If you’ve never hosted large-scale events before, you’ll need to start with a good grasp on what you want to accomplish. Of course, different kinds of events will call for different parties, but there are some basic principles to keep in mind as you start setting your goals and getting ready

Party planning can be tiring but the results can pay off

Party planning can be tiring but the results can pay off

Guest list: First, make sure you’re clear on who the party’s for. Is it families? Adults? (Supervised) children only? You’ll need to have your audience in mind when you choose things like food and activities. Then, you can start narrowing down the guest list. You’ll need a good estimation of the number of guests before you can move forward.

Time: Narrowing down a season, a month, and then a date can be a difficult part of planning any event not tied to a holiday or other event, like a birthday. Even for holiday parties, picking weekday versus weekend is an important early step. You’ll then need to figure out time of day: afternoon, dinner/evening, or later at night. Each one will create different expectations for food and entertainment, so if you start with a particular idea for those you’ll need to make sure not to do them at an odd time—like karaoke and drinks early on a weekday.

Venue: You may want to simply have your event at home, depending on the size of the party (and the size of your home). This will often be cheaper, but also means more setup and cleaning work for you. Bigger or more formal events are generally better off at a hotel. Restaurants are good for smaller or medium-sized groups if you’ll be primarily focused on eating; they’ll probably offer less flexibility, certainly on décor, though that isn’t necessarily as important if you’re able to find the right one for your group. Make sure to book well in advance.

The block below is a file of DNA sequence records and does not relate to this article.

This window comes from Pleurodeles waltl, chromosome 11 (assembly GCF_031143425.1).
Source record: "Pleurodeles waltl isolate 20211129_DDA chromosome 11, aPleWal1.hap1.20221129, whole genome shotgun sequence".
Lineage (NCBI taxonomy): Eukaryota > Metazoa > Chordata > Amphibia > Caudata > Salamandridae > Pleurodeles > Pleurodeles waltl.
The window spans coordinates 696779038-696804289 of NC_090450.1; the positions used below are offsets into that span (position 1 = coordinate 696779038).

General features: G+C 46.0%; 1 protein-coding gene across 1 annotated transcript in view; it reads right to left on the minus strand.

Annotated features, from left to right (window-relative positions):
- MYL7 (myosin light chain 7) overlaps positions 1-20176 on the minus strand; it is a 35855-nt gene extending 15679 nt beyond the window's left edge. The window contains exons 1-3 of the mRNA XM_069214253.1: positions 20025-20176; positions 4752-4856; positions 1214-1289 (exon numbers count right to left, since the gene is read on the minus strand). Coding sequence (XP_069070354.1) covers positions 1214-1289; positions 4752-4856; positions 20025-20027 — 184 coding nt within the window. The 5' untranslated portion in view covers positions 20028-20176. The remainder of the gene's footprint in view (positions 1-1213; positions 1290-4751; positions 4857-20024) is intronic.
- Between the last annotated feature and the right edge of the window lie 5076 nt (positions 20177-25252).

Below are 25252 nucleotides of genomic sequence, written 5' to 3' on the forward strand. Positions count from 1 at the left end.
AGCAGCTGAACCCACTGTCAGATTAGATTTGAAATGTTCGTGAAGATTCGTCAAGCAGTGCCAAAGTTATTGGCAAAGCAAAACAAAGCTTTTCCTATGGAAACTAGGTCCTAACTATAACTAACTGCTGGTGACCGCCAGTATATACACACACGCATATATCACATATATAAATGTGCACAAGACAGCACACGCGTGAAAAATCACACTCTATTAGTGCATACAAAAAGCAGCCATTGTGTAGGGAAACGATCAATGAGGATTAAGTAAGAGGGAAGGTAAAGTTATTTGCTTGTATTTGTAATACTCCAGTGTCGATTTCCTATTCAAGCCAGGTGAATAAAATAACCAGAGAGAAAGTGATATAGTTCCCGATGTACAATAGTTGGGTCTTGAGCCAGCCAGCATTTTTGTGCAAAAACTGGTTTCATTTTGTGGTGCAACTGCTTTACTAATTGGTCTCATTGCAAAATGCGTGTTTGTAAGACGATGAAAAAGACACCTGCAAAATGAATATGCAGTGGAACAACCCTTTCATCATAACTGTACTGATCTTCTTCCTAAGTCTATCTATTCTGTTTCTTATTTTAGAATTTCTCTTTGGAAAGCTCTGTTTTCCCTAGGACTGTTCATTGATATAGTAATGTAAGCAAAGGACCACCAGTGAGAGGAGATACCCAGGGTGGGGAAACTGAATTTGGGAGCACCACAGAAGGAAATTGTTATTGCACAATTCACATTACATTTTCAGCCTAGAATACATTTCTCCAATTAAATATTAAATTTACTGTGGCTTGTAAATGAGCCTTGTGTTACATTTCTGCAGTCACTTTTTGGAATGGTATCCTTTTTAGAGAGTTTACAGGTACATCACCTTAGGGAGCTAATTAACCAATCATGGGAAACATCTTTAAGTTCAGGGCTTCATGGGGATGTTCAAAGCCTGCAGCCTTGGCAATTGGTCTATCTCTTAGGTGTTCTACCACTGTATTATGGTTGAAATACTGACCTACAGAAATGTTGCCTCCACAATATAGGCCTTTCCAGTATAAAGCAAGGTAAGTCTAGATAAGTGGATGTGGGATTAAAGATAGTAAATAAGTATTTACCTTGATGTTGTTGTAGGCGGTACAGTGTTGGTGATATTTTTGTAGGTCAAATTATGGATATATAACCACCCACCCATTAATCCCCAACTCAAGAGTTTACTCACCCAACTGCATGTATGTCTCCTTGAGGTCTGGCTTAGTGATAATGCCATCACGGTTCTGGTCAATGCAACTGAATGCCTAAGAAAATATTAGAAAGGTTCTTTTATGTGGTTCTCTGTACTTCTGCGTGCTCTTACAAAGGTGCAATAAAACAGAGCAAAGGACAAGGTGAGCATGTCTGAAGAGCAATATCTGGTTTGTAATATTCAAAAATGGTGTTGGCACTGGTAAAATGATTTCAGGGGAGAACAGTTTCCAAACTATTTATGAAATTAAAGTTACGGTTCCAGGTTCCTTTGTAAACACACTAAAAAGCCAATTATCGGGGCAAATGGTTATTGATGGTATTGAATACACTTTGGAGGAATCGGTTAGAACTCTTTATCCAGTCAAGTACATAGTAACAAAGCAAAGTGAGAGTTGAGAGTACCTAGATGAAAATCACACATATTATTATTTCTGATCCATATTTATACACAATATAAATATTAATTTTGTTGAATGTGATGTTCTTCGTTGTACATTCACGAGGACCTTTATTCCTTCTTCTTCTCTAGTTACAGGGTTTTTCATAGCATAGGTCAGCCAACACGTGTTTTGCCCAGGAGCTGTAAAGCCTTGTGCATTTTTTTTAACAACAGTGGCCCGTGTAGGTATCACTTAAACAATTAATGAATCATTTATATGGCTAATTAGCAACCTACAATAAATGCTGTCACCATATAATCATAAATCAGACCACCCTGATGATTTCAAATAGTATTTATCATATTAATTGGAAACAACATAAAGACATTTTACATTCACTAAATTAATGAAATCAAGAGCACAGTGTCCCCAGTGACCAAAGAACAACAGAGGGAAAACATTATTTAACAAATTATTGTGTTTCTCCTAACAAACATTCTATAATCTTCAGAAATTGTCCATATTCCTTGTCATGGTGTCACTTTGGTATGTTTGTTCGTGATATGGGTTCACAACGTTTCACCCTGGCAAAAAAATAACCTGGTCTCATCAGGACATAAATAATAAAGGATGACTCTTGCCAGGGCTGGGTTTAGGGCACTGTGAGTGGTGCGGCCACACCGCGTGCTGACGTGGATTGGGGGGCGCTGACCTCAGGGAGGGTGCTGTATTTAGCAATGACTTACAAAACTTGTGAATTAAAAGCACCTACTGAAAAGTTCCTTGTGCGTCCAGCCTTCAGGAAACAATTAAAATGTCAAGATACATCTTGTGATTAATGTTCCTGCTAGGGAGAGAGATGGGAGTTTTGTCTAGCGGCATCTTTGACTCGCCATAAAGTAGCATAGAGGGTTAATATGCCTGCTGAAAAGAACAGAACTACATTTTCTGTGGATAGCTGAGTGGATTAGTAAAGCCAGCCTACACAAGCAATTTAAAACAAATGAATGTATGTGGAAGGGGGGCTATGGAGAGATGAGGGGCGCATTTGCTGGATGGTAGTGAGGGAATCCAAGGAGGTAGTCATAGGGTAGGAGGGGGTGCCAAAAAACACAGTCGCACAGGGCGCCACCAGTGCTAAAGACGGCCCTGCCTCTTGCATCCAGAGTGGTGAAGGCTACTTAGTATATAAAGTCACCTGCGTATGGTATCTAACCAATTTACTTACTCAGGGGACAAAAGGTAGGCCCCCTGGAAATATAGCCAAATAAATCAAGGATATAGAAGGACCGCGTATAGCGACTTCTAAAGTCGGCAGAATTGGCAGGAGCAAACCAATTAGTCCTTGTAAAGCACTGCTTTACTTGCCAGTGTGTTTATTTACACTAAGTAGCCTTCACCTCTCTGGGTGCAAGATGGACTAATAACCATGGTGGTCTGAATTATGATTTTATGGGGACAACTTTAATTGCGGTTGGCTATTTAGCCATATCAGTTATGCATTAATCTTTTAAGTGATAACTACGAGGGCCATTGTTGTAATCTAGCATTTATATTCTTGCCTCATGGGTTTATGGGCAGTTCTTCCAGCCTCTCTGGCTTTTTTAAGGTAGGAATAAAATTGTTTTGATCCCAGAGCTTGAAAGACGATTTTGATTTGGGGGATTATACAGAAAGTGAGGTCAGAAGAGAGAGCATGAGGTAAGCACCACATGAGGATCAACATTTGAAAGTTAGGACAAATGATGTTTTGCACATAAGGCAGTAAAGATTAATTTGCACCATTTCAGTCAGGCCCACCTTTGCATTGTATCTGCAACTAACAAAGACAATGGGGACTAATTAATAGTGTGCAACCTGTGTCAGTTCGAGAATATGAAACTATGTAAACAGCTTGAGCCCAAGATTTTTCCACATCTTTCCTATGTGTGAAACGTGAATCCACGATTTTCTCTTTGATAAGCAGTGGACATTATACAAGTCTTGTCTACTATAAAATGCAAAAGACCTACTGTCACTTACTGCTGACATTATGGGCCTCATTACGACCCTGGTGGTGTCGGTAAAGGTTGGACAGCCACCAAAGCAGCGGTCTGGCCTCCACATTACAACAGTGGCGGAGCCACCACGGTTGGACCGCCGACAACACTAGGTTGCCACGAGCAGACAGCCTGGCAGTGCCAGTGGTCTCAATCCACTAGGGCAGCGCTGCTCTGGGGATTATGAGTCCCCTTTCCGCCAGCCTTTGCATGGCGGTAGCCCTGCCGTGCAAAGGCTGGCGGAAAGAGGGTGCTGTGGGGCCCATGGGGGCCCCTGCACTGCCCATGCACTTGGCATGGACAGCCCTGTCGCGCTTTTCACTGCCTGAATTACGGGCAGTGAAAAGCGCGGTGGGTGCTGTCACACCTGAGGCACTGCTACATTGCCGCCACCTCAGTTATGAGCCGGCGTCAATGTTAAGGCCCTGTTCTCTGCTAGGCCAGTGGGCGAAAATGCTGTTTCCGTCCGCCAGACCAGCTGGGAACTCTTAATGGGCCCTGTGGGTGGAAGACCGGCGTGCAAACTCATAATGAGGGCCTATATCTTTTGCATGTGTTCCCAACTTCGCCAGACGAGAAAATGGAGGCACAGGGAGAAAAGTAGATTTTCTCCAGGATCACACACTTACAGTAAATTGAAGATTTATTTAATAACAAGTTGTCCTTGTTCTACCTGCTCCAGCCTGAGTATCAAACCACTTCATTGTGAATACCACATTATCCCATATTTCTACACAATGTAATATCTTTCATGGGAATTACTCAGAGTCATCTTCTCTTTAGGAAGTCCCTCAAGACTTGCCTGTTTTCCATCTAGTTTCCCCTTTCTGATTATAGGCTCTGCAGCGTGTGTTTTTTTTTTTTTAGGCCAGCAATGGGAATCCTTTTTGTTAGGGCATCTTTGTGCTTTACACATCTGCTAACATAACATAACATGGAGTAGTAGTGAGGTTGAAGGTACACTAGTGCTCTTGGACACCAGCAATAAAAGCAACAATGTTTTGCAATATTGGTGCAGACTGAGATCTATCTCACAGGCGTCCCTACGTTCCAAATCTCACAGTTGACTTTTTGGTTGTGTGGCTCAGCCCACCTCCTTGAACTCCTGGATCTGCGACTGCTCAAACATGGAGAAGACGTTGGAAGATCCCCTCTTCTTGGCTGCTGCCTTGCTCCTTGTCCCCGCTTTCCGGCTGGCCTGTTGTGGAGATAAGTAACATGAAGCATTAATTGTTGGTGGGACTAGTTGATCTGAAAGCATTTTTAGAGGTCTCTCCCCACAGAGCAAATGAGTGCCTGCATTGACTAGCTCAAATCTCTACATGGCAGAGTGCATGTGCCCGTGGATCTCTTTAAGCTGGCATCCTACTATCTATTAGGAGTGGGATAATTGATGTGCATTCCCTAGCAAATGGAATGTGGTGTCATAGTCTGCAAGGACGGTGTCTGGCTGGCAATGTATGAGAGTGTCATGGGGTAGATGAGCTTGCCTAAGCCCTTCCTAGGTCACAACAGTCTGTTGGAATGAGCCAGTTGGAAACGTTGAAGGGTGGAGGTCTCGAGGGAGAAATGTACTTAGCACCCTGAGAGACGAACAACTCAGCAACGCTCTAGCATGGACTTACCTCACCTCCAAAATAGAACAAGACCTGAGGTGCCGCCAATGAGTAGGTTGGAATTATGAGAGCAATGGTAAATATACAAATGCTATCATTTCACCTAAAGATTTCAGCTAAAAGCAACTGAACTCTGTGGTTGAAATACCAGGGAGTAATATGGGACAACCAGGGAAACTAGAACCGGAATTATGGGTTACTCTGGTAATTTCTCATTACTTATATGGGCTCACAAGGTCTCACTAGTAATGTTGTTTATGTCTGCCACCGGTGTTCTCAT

Theme: Decide the décor—even if it’s only flowers and choosing accent colours—and any music you might want to have. Decorations and streamers are generally easy to find on a budget. At a hotel or other outside venue, if you want music you’ll need to find a band or DJ. Think about whether or not there will be dancing. For kids’ parties held at home, of course, the theme will be the biggest decision you make. While kids’ decorations still won’t be expensive, be prepared to invest lots of time and energy in setting them up.

Food and drink: If you want a bar, make sure you have a good bartender lined up and that you’re well supplied. As for food, decide what you want early so that you can shop and even cook in advance—this isn’t something you want to be stuck doing at the last minute. Picking selections from a menu is less urgent but still shouldn’t be ignored.

Setup: At home, you’ll want to do the bulk of cleaning, putting up decorations, and clearing your clutter away from the party space a couple of days in advance so you’re not in a rush. If you’ve already booked somewhere else, that’s also when you should be double-checking that they’ll be ready for you. For big events, you may need to do some supervision and checks the day of the party.

Really, the basics of party planning are fairly simple, and starting out with an idea of what you want the finished product to be will go a long way toward helping you make your decisions without worrying too much about them.

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